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Federal Ownership of California’s Resources Hinders Oil Production

For decades in California, oil producers have successfully used hydraulic fracturing (fracking) to extract vast quantities of oil from the earth, and recent technological advances could unlock orders of magnitude more oil from California’s Monterey Shale. According to the Energy Information Administration (EIA), the shale may hold 15.4 billion barrels of oil, twice the total estimated oil in Texas’s Eagle Ford Shale and North Dakota’s Bakken combined.

Unfortunately, that potential has riled the state’s powerful anti-industry groups, which have successfully disrupted development of much of this oil—their success being due largely to the fact that the federal government controls much of the land in question.

In April, in response to a lawsuit by the Center for Biological Diversity and the Sierra Club, the Federal Bureau of Land Management (BLM) halted an oil company’s plans to develop 2,500 acres it had leased in 2011. Despite the fact that tens of thousands of wells have been safely drilled and fracked in the United States in the past few years, a federal judge barred any drilling on the 2011 leases and required another environmental review, which would also be subject to litigation. (The plaintiffs had requested that the government cancel the leases entirely.)

This month, fearing expensive subsequent litigation, the BLM postponed two auctions involving the possible lease of 3,300 acres in California to oil explorers. BLM spokesman David Christy said, “The agency is concentrating its limited resources on enforcement on existing leases and other priorities, such as granting renewable energy permits.” The result is that these “public” lands are now closed to oil and gas development.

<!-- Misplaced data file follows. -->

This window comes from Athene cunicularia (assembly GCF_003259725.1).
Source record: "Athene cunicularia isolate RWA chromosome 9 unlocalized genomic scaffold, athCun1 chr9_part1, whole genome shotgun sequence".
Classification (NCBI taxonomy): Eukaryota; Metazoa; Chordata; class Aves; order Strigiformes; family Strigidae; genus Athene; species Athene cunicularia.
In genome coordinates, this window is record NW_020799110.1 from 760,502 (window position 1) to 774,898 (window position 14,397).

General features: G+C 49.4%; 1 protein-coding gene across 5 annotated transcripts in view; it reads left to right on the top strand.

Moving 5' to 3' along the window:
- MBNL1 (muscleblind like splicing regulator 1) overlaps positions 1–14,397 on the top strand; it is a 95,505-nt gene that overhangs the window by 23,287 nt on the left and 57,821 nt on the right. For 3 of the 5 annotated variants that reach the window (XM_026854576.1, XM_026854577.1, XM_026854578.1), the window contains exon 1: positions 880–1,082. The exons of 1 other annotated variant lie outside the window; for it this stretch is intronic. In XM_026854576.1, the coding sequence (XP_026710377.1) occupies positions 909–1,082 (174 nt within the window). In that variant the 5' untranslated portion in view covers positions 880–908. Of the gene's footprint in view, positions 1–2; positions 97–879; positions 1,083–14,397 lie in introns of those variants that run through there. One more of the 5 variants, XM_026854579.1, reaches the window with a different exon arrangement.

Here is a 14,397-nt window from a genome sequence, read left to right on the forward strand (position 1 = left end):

Unlike the situation in Texas and North Dakota, many of California’s oil-related resources are controlled by the federal government. Consequently, environmental groups are able to lobby government officials, force expensive and time-consuming litigation on oil producers, and ultimately to impose their anti-industrial agendas on these “public” lands. In states where the majority of resources are held by private individuals, environmentalists have more difficulty throttling producers.

The principle is simple: When property is “owned” by the government, it is controlled by those who wield the greatest political influence. If Californians want to unleash their region’s productive potential, they must demand that the federal government begin the process of converting federal lands and minerals to private property—thereby taking it out of the hands of both government and anti-industrial environmental groups. And they must demand that property rights be upheld.

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